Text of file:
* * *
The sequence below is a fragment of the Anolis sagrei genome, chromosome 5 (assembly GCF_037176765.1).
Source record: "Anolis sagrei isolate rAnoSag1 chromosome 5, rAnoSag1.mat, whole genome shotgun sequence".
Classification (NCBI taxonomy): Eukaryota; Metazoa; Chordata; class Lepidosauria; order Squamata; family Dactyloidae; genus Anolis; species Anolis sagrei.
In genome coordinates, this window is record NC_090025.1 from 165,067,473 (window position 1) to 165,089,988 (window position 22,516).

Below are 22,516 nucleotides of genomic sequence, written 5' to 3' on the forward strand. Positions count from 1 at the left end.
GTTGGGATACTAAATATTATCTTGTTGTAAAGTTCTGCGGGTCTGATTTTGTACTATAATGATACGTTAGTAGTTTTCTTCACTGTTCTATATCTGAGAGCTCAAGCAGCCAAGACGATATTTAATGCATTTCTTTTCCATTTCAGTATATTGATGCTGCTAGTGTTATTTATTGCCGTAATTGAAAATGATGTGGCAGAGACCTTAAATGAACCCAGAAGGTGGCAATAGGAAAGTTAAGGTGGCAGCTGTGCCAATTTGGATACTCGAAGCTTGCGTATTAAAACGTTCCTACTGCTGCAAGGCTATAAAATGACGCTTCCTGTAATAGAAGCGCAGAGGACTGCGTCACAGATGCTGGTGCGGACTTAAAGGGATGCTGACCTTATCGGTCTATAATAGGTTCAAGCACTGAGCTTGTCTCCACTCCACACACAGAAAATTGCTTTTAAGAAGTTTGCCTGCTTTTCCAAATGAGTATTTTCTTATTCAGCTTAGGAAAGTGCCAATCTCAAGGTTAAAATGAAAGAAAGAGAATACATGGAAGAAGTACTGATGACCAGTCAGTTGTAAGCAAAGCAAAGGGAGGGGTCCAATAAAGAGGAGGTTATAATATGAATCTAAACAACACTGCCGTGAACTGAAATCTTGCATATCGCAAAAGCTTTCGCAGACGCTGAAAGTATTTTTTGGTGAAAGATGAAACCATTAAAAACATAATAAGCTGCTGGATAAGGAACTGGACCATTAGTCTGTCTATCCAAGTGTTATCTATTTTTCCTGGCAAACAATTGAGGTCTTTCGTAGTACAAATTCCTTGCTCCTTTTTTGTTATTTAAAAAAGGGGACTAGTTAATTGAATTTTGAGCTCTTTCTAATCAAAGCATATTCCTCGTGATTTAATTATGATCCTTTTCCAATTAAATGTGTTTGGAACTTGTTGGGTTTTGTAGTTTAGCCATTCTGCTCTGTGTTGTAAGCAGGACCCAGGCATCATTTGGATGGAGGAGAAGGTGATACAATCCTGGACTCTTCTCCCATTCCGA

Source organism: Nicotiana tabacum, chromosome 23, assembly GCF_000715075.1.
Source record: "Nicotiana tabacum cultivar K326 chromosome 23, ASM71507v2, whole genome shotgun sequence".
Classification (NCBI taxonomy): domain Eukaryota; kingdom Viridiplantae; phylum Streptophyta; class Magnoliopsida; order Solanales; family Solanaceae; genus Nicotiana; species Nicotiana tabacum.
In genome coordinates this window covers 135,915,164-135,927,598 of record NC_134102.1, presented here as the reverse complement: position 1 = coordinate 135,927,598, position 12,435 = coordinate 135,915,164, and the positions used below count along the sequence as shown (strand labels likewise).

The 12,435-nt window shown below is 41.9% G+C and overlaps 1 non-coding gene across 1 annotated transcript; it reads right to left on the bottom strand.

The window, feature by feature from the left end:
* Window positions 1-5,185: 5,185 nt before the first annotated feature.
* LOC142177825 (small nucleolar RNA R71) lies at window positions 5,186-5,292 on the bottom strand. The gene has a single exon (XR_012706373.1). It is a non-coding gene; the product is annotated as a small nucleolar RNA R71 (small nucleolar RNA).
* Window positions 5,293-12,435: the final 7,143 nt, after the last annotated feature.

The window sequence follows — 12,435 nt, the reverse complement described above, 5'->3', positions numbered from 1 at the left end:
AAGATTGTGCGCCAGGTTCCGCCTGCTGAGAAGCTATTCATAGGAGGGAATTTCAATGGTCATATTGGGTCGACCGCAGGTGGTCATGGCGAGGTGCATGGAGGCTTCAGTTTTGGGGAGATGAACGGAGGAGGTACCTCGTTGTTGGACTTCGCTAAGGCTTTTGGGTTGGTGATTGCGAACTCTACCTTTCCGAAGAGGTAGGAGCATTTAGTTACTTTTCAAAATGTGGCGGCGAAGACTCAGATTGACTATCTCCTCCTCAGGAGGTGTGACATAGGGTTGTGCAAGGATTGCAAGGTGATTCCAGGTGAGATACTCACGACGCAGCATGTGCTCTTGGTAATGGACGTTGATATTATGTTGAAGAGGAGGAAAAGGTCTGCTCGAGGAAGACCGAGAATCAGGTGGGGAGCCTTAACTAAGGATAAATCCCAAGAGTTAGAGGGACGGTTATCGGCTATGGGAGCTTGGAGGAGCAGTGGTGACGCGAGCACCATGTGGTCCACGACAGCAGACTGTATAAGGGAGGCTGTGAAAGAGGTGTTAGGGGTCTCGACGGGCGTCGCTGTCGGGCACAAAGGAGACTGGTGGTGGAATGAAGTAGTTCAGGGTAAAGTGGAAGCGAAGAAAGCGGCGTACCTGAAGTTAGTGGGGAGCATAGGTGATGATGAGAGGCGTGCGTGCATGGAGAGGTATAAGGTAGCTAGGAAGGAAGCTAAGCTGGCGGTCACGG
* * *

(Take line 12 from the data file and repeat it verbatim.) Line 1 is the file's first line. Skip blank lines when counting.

The window, feature by feature from the left end: